Why did it take the chief butler two years to mention Yosef?

At the end of Parshat Vayeshev, after Yosef interpreted the chief butler’s dream, he made a request (Breisheet 40:14-15) “Remember me when things go well with you. Please deal kindly with me and mention me to Pharaoh and take me out of this house (jail). I was kidnapped from the land of the Hebrews, and here I have also done nothing that they should have put me in this dungeon.”

In the last verse of Parshat Vayeshev (Breisheet 40:23) we read: “However, the chief butler did not remember Yosef, but forgot him.”

Parshat Miketz begins two years later with Pharaoh’s dreams which nobody is able to interpret. The chief butler finally speaks up (Breisheet 41:9-14):

“I recall my sins today: Pharaoh was enraged at his servants, and he placed me under guard in the house of the chief executioner; me and the chief baker. We had a dream on the same night, I and he, each according to the interpretation of his dream, did we dream. With us there was a young man, a Hebrew, a slave of the chief executioner. We told him about our dreams, and he interpreted our dreams, he interpreted each man’s dreams accordingly.  It came to pass, that as he interpreted for us, so did it occur; he restored me to my position, and him he hanged.” Pharaoh sent and summoned Yosef. They hurried him out of the dungeon, but Yosef first shaved and changed clothes and then came to Pharaoh.

Why did it take the chief butler two years to mention Yosef? Why did it say both that he did not remember Yosef and that he forgot him?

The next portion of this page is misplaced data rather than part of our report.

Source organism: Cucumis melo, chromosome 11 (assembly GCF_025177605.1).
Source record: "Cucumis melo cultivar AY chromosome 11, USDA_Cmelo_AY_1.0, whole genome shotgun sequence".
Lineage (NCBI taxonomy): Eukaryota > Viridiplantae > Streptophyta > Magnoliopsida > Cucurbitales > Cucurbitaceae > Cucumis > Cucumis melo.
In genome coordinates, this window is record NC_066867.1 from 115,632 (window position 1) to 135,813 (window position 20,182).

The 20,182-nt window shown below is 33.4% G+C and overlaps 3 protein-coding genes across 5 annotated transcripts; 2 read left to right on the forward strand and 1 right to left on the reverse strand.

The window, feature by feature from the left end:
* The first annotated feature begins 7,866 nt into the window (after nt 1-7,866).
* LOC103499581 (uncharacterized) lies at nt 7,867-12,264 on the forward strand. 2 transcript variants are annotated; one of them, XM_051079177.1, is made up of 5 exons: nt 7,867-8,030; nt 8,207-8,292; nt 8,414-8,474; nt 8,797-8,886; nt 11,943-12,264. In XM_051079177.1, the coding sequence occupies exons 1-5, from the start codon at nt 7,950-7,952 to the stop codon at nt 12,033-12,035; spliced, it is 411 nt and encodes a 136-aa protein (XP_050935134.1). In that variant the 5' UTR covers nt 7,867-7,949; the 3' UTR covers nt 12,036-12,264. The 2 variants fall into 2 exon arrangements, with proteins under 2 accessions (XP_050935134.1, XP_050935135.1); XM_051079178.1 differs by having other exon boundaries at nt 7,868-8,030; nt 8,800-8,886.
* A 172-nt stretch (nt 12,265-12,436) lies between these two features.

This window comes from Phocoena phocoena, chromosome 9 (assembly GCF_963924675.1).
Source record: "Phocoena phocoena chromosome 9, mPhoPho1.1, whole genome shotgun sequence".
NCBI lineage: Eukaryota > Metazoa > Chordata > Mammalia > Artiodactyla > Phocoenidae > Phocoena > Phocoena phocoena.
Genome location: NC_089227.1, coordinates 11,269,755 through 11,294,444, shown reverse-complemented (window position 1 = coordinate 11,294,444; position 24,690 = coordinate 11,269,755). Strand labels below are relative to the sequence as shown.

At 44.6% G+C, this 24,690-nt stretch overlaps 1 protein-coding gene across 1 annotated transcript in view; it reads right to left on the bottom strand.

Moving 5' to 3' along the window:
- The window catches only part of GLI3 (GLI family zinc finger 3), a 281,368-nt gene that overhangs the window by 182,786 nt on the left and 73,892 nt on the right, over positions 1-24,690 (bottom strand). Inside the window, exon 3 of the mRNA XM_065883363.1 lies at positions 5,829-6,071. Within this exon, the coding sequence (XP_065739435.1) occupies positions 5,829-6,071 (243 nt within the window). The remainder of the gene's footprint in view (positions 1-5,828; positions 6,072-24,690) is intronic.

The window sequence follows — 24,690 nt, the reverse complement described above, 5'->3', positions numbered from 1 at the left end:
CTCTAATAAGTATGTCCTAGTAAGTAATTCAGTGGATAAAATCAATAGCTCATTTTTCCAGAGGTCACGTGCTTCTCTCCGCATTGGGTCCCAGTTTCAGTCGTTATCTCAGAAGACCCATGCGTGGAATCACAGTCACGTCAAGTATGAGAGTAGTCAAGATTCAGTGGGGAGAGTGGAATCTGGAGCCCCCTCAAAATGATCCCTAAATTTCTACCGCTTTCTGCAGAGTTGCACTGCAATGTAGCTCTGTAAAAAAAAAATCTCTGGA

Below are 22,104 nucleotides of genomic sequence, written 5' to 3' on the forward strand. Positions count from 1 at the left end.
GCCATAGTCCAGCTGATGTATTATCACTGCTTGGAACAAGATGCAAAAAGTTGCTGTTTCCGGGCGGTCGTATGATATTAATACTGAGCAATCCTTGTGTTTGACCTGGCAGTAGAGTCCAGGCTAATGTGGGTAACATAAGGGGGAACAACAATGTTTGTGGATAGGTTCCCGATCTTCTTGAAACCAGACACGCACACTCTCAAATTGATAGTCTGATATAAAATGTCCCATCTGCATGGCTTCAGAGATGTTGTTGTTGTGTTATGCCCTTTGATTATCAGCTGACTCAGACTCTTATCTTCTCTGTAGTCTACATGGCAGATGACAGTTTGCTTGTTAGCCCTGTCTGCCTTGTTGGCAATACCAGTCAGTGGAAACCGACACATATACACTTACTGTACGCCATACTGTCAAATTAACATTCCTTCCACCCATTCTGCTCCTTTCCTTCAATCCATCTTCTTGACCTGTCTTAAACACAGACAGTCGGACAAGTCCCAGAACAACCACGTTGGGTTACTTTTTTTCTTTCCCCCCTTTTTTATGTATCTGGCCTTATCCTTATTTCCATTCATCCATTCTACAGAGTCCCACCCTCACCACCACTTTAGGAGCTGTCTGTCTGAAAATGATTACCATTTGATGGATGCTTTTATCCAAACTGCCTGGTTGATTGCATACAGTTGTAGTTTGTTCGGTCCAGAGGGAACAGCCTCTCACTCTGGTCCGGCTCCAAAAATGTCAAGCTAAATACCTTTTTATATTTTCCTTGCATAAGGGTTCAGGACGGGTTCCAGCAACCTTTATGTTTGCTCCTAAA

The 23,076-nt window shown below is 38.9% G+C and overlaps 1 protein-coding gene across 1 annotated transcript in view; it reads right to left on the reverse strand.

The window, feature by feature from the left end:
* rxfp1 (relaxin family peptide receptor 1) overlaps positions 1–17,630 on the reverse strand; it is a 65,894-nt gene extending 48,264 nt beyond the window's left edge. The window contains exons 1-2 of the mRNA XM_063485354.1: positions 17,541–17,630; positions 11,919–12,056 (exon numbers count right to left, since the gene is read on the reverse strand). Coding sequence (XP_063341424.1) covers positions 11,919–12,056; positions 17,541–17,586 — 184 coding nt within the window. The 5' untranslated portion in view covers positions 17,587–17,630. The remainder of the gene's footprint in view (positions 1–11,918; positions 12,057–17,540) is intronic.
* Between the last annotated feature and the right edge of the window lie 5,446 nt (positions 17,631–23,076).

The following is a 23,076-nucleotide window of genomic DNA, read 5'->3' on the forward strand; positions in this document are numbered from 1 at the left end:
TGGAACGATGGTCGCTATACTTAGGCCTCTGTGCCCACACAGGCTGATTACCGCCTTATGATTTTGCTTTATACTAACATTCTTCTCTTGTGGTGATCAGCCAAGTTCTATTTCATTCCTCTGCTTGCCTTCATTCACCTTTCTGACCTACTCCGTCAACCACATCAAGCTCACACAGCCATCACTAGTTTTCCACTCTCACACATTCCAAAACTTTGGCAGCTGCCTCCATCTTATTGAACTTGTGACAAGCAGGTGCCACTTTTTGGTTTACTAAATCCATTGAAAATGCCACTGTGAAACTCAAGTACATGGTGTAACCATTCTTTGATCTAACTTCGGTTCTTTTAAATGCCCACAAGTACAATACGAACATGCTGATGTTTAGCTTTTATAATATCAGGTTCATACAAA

From the plain reading of the text, the chief butler listened to Yosef’s request to remember him and mention him, but never committed himself to mention him to Pharaoh. From a logical point of view, it makes sense that once he was released from prison he wanted to move on with his life and not think about his experiences there. In addition, it would have been awkward to approach Pharaoh and rehash the incident of why he was thrown in jail and the fact that he was looking to help the other inmates.

According to Rashbam, God specifically wanted the chief butler to forget Yosef until the time that God was ready to perform miracles for Yosef.

Breisheet Raba 89:3 explains that it was necessary for the chief butler to forget Yosef for two years so that Yosef would rise to power due to Pharaoh’s dreams which Yosef interpreted to mean that there will be seven years of plenty followed by seven years of famine. In this way Yosef was immediately chosen by Pharaoh as the best candidate to be second in command.

It is impossible for us to fully understand God’s plans as to why certain things take place at designated times. Once Yosef was released from prison, he understood that God was orchestrating everything that was happening to him and he did not hold any grudges. Even when Yosef reveals his true identity to his brothers, he doesn’t blame them for selling him. Rather, he explains that it was all part of God’s greater plan to save lives during the famine.

About the Author
Sharona holds a BA in Judaic Studies from Stern College and an MS in Jewish Education from Azrieli Graduate School, Yeshiva University. Sharona was the first Congregational Intern and Madricha Ruchanit at the Hebrew Institute of Riverdale, NY. After making aliya in 2004, Sharona founded Torat Reva Yerushalayim, a non profit organization based in Jerusalem which provides Torah study groups for students of all ages and backgrounds.
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